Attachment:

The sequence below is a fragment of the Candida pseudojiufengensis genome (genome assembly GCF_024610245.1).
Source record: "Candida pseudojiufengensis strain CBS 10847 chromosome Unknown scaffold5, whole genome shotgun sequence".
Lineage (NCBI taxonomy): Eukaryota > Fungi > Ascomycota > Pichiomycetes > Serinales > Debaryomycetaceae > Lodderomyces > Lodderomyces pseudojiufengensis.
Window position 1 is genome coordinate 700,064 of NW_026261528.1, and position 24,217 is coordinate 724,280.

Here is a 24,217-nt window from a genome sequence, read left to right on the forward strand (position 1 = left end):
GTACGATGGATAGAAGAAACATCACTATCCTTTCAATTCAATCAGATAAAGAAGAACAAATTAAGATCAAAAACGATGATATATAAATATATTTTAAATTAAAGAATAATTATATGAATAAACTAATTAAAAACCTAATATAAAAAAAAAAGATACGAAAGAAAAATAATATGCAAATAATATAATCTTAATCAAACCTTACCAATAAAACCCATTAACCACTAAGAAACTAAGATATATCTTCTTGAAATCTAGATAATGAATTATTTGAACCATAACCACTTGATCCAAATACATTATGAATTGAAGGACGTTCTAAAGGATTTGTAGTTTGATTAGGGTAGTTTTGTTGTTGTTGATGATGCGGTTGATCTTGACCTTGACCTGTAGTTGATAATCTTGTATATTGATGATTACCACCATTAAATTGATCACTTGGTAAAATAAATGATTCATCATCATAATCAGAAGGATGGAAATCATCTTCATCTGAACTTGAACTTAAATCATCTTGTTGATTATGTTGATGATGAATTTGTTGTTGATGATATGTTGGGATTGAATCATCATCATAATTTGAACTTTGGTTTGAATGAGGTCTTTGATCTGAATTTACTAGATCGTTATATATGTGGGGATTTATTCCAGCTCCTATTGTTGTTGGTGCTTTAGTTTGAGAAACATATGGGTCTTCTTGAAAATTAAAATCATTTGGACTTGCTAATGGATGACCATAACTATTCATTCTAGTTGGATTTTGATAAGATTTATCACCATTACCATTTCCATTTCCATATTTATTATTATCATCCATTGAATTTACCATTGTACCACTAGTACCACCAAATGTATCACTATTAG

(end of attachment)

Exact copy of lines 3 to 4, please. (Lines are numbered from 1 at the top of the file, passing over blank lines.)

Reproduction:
Lineage (NCBI taxonomy): Eukaryota > Fungi > Ascomycota > Pichiomycetes > Serinales > Debaryomycetaceae > Lodderomyces > Lodderomyces pseudojiufengensis.
Window position 1 is genome coordinate 700,064 of NW_026261528.1, and position 24,217 is coordinate 724,280.